Bob Dylan, "Tangled Up in Blue" "And every one of them words rang true and glowed like burning coal, pouring off of every page, like it was written in my soul."
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Poem: “Go”

 

Go

By Patrick T. Reardon

In remembrance of Maggie Roche, Ben Scheinkopf,

George Kresovich and David Reardon

 

 

Right onto Cermak from Harlem

to go west, listening

to the dead singer’s song from

when she was young, from

when I was young

when I first heard it.

 

Manuscripts are completed with

no chance to edit.

END.

 

Left onto Mannheim,

the intersection I drove through

on the way back

to the Notre Dame girl’s family

when I was young, untouched,

when she was young,

when we never knew each other,

not then or now,

our parents childhood friends,

the intersection George and I

drove through on the way

to go to the barbecue,

when we were young and

George was alive,

singing together “Twist and Shout”

with the Beatles

when they were young

and all of them alive.

 

At the McDonald’s,

just before the tracks,

on the way to the table

where one sister and two brothers wait,

each old now, even the baby

who was born in the years

when I first heard the dead singer’s song

with her sister

about a guy named George

who could go for her,

seductive reasoning.

 

I could have gone for her.

 

South on California from Evanston,

past the barber shop

where Ben, out of Auschwitz,

cut my hair the last time

when he was 97, died

when he was 98,

his wife Emily talking still

—— let my people go ——

and I remember interviewing him

about Mayor Harold Washington,

dodging smashing-hate for a second term,

when I still worked for the Tribune,

when Ben was more than forty years

from the camp

where everyone in his family

had to go to be slain

except a brother (they shared bread)

who went to Israel later,

and Ben’s touch was gentle,

in his fingers, I was the skull of someone

who would die, caressed.

 

Inside the mother whale, he

was trapped, swallowed,

lodged. She was a small

whale. He was crammed,

muscled up against her

fervid spleen, contracted

there even more when

she gave her ghost up,

and, years later, pain too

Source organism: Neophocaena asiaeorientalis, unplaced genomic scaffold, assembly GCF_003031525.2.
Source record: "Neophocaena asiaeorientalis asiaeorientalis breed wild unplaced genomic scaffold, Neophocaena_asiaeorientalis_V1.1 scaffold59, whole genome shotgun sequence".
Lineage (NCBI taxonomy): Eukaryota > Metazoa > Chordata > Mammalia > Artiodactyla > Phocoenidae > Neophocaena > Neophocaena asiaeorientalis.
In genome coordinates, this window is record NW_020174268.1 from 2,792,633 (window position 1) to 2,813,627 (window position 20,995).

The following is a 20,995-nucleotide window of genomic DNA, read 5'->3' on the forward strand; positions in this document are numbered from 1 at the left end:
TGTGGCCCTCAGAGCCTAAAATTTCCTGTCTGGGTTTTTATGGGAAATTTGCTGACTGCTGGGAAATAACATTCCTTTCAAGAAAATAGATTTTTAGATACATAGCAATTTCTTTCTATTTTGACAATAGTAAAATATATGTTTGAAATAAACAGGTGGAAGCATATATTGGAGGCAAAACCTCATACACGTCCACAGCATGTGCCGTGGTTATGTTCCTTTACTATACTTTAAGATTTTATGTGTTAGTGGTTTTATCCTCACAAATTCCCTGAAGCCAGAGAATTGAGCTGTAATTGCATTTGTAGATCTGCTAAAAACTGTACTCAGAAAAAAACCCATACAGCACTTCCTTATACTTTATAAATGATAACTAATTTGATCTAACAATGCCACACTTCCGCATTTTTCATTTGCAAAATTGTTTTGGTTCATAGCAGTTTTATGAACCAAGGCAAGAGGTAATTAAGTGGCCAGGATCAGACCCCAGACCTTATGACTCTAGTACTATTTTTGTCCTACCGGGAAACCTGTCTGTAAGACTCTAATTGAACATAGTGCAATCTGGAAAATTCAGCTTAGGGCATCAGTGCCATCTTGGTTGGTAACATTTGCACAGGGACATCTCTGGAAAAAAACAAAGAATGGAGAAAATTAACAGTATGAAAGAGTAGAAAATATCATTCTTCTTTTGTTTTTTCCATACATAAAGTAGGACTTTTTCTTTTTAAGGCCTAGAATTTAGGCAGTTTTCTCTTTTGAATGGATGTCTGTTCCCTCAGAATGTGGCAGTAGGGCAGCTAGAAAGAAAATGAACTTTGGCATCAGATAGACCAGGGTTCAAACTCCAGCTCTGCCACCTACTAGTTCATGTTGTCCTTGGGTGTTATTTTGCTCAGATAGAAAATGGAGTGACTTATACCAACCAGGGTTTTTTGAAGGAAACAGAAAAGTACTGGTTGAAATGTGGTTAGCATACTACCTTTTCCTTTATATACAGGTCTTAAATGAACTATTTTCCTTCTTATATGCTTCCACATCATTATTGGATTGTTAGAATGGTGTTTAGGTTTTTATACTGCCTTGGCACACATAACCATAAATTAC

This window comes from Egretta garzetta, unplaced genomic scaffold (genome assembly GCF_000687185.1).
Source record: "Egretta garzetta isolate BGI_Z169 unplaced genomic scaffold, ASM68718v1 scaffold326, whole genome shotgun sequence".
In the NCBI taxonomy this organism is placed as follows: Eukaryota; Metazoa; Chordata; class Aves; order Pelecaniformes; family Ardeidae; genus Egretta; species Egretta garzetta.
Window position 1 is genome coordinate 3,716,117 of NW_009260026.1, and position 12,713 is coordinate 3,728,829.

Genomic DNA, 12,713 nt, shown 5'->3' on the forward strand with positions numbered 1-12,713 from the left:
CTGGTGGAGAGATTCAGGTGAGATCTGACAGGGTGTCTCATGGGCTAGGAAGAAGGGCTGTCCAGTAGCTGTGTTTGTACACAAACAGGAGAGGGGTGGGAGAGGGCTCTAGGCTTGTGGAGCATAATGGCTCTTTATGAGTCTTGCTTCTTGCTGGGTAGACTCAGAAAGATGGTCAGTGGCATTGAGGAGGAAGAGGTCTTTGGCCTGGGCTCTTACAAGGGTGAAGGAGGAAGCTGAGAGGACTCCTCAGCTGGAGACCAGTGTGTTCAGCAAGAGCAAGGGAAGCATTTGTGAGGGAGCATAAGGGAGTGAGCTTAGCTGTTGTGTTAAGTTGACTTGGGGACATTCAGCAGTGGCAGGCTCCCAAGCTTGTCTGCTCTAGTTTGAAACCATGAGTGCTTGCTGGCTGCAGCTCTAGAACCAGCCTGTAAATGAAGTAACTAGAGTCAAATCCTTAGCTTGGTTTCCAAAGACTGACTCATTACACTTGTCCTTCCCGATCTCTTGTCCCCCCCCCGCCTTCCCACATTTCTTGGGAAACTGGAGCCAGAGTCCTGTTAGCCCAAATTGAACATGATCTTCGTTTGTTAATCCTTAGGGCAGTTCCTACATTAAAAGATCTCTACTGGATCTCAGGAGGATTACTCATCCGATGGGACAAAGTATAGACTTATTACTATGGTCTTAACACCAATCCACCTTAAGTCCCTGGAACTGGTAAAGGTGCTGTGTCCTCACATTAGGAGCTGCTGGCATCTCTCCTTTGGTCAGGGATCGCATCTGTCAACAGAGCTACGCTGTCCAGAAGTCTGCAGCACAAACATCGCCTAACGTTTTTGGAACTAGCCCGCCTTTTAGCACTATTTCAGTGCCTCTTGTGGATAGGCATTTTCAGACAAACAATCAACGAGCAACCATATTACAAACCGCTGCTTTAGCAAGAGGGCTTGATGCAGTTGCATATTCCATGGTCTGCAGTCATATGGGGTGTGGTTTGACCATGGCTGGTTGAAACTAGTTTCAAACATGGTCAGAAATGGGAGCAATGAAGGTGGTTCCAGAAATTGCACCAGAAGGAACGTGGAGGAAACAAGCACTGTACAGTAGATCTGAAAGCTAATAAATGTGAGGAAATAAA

great, he cut his way out

to sea depths where he

drowned in freedom.

 

Near the table

where two brothers and a sister met me,

the short woman

among the many short restaurant workers,

looking up, asked me if I had been taller

when I was younger,

and I claimed, not knowing,

that I had not lost any height

when I was now getting to

the end of my sixties

because of basketball

and the chiropractor stretching me,

jarringly popping my back,

when each visit was near its end,

and she smiled, her eyes to mine,

a companion in the years and the world,

and I complimented her on the restaurant art,

envious of her family there

— all the workers of the same blood

or from the same village —

and turned to go back

to my superficial table.

 

The father swaggered his petty kingdom,

looking neither right nor left

for fear.

Down West End toward Leamington

on the recess playground street,

yellow-paint wood police horses,

where I ran for the long pass

into John Reiter’s teeth,

scalp sliced, both bleeding

as the nuns called,

blood dripped on the way to the office

on the Blacktop,

bleached gray by wear and sun,

where cars parked Sundays,

where tall boys played basketball,

where we would go to play slapball

(closed fist onto solid rubber ball)

and slide into base

in our gray work pants

on the gray asphalt

getting tiny stars of broken glass

embedded in the skin of our hands,

that, mornings, sparkled,

white, green and brown,

in the slant sun,

a constellation of city grit to awe Solomon

 

Carved into the roof of the sky, words

of sacred wind spinning since the world began

and, in the whirl, listen to the human howl.

 

 

North on Tulley

past the house my brother lived

where I wouldn’t go — after — to the back

where the sound of his self shot rippled

the air thick with rain snow,

where his brain blood stained

the sidewalk and grass,

hosed off, sacredly,

by a nephew and a brother-in-law,

priests of our sad song,

family at the world’s wide table.

 

The brother voted with his gun.

He marked his ballot with a bullet hole

and his blood on the backyard lawn.

 

Patrick T. Reardon

6.16.20

 

This poem originally appeared at UCity Review on 11.27.19.

 

 

 

 

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